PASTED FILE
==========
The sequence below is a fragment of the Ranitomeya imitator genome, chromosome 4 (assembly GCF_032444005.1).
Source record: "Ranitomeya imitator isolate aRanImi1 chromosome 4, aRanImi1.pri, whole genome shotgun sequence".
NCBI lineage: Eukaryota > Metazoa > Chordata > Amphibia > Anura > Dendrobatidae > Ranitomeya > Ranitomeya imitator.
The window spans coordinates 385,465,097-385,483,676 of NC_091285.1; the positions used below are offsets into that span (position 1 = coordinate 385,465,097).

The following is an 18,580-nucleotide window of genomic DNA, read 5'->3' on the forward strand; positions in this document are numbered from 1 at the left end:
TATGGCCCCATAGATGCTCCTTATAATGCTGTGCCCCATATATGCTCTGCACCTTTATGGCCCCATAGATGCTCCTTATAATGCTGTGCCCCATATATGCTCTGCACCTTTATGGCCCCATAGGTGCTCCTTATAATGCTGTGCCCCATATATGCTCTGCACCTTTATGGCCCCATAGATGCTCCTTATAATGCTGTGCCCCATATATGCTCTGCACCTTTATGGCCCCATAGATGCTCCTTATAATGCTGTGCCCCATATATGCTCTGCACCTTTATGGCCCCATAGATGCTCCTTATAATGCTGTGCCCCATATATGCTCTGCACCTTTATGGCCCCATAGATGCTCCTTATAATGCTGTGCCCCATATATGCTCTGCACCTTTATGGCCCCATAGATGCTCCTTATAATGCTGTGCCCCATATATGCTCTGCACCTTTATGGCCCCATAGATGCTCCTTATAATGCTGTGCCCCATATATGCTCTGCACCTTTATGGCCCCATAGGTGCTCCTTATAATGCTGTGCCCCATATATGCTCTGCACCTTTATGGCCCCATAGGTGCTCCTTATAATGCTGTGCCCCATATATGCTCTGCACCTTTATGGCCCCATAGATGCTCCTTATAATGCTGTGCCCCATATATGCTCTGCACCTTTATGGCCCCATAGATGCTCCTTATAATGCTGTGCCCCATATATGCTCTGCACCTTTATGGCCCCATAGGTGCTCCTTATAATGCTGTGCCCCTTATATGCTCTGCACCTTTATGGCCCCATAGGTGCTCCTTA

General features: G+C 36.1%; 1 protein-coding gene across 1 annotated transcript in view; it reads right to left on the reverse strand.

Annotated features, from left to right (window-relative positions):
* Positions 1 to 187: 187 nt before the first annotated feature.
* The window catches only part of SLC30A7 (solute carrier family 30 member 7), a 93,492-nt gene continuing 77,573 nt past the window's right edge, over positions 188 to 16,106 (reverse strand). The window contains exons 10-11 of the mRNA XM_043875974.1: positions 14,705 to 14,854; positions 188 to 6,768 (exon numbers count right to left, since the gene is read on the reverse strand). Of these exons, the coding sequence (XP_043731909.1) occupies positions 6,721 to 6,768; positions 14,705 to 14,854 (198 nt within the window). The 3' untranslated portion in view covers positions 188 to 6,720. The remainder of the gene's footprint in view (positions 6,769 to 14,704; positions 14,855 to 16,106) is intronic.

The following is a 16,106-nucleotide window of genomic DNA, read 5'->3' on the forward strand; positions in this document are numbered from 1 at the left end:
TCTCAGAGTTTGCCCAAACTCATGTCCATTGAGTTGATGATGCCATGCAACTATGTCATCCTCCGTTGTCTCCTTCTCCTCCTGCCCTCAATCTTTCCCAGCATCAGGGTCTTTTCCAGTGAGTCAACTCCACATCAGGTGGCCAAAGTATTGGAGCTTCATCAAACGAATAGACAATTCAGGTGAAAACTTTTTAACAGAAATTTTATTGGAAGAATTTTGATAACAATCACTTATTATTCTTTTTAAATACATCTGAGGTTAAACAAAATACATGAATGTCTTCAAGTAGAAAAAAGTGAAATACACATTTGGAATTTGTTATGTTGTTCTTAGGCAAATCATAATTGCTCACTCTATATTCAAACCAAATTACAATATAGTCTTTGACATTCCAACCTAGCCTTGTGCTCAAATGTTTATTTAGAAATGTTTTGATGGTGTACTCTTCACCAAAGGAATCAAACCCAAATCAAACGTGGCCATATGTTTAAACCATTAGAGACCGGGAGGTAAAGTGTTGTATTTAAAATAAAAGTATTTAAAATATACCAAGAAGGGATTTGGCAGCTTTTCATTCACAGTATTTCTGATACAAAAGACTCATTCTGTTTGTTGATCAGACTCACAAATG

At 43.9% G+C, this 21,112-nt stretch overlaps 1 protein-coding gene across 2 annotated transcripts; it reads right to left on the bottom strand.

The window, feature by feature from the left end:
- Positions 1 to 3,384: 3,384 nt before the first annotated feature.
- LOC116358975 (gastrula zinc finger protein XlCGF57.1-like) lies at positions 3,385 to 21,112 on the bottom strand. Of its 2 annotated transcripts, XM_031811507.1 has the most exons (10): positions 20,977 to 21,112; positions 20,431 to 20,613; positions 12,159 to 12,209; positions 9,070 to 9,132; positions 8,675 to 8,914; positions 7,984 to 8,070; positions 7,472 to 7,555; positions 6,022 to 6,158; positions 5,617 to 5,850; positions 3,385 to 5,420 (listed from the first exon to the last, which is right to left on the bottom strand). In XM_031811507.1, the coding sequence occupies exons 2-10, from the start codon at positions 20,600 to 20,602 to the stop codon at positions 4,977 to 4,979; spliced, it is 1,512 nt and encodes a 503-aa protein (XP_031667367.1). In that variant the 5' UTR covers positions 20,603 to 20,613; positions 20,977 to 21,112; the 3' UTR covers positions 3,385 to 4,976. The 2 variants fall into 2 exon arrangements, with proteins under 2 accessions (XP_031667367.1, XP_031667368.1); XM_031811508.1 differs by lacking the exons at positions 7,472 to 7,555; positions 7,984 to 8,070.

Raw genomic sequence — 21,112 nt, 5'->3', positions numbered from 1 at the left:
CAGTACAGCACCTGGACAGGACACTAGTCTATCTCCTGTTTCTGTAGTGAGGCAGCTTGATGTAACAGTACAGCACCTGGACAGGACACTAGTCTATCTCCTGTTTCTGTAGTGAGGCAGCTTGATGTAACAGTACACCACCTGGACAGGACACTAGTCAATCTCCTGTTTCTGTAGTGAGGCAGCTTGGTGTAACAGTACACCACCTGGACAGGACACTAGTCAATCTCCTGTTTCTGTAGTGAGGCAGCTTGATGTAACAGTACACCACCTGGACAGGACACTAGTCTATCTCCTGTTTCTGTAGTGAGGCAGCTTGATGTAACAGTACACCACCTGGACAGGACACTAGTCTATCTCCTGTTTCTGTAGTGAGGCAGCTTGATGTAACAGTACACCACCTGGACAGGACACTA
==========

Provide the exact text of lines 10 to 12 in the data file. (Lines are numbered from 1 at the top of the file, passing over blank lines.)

* The window catches only part of SLC30A7 (solute carrier family 30 member 7), a 93,492-nt gene continuing 77,573 nt past the window's right edge, over positions 188 to 16,106 (reverse strand). The window contains exons 10-11 of the mRNA XM_043875974.1: positions 14,705 to 14,854; positions 188 to 6,768 (exon numbers count right to left, since the gene is read on the reverse strand). Of these exons, the coding sequence (XP_043731909.1) occupies positions 6,721 to 6,768; positions 14,705 to 14,854 (198 nt within the window). The 3' untranslated portion in view covers positions 188 to 6,720. The remainder of the gene's footprint in view (positions 6,769 to 14,704; positions 14,855 to 16,106) is intronic.

The following is a 16,106-nucleotide window of genomic DNA, read 5'->3' on the forward strand; positions in this document are numbered from 1 at the left end:
TCTCAGAGTTTGCCCAAACTCATGTCCATTGAGTTGATGATGCCATGCAACTATGTCATCCTCCGTTGTCTCCTTCTCCTCCTGCCCTCAATCTTTCCCAGCATCAGGGTCTTTTCCAGTGAGTCAACTCCACATCAGGTGGCCAAAGTATTGGAGCTTCATCAAACGAATAGACAATTCAGGTGAAAACTTTTTAACAGAAATTTTATTGGAAGAATTTTGATAACAATCACTTATTATTCTTTTTAAATACATCTGAGGTTAAACAAAATACATGAATGTCTTCAAGTAGAAAAAAGTGAAATACACATTTGGAATTTGTTATGTTGTTCTTAGGCAAATCATAATTGCTCACTCTATATTCAAACCAAATTACAATATAGTCTTTGACATTCCAACCTAGCCTTGTGCTCAAATGTTTATTTAGAAATGTTTTGATGGTGTACTCTTCACCAAAGGAATCAAACCCAAATCAAACGTGGCCATATGTTTAAACCATTAGAGACCGGGAGGTAAAGTGTTGTATTTAAAATAAAAGTATTTAAAATATACCAAGAAGGGATTTGGCAGCTTTTCATTCACAGTATTTCTGATACAAAAGACTCATTCTGTTTGTTGATCAGACTCACAAATG